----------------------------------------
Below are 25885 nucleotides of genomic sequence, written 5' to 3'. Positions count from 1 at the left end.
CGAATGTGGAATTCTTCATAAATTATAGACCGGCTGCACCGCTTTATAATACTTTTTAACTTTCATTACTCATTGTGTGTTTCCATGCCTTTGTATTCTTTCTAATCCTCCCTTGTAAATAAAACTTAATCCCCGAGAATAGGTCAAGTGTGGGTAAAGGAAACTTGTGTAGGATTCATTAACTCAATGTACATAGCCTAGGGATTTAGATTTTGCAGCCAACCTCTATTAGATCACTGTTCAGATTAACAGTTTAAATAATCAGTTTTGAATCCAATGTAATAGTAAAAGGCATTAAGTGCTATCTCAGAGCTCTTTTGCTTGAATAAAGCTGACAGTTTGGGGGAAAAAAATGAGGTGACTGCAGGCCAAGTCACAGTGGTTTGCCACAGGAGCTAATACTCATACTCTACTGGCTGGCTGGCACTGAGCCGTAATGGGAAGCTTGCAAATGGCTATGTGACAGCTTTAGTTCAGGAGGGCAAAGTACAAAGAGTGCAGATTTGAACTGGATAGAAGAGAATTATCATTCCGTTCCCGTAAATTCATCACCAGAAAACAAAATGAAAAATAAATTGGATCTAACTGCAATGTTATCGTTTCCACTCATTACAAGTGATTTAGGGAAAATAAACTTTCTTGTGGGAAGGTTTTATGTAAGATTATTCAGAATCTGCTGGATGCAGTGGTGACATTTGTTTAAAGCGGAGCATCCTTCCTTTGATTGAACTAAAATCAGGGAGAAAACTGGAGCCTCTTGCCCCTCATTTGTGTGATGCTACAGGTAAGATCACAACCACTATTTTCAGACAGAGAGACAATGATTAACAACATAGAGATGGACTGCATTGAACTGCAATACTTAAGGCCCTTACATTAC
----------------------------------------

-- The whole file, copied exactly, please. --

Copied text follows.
Below are 25885 nucleotides of genomic sequence, written 5' to 3'. Positions count from 1 at the left end.
CGAATGTGGAATTCTTCATAAATTATAGACCGGCTGCACCGCTTTATAATACTTTTTAACTTTCATTACTCATTGTGTGTTTCCATGCCTTTGTATTCTTTCTAATCCTCCCTTGTAAATAAAACTTAATCCCCGAGAATAGGTCAAGTGTGGGTAAAGGAAACTTGTGTAGGATTCATTAACTCAATGTACATAGCCTAGGGATTTAGATTTTGCAGCCAACCTCTATTAGATCACTGTTCAGATTAACAGTTTAAATAATCAGTTTTGAATCCAATGTAATAGTAAAAGGCATTAAGTGCTATCTCAGAGCTCTTTTGCTTGAATAAAGCTGACAGTTTGGGGGAAAAAAATGAGGTGACTGCAGGCCAAGTCACAGTGGTTTGCCACAGGAGCTAATACTCATACTCTACTGGCTGGCTGGCACTGAGCCGTAATGGGAAGCTTGCAAATGGCTATGTGACAGCTTTAGTTCAGGAGGGCAAAGTACAAAGAGTGCAGATTTGAACTGGATAGAAGAGAATTATCATTCCGTTCCCGTAAATTCATCACCAGAAAACAAAATGAAAAATAAATTGGATCTAACTGCAATGTTATCGTTTCCACTCATTACAAGTGATTTAGGGAAAATAAACTTTCTTGTGGGAAGGTTTTATGTAAGATTATTCAGAATCTGCTGGATGCAGTGGTGACATTTGTTTAAAGCGGAGCATCCTTCCTTTGATTGAACTAAAATCAGGGAGAAAACTGGAGCCTCTTGCCCCTCATTTGTGTGATGCTACAGGTAAGATCACAACCACTATTTTCAGACAGAGAGACAATGATTAACAACATAGAGATGGACTGCATTGAACTGCAATACTTAAGGCCCTTACATTAC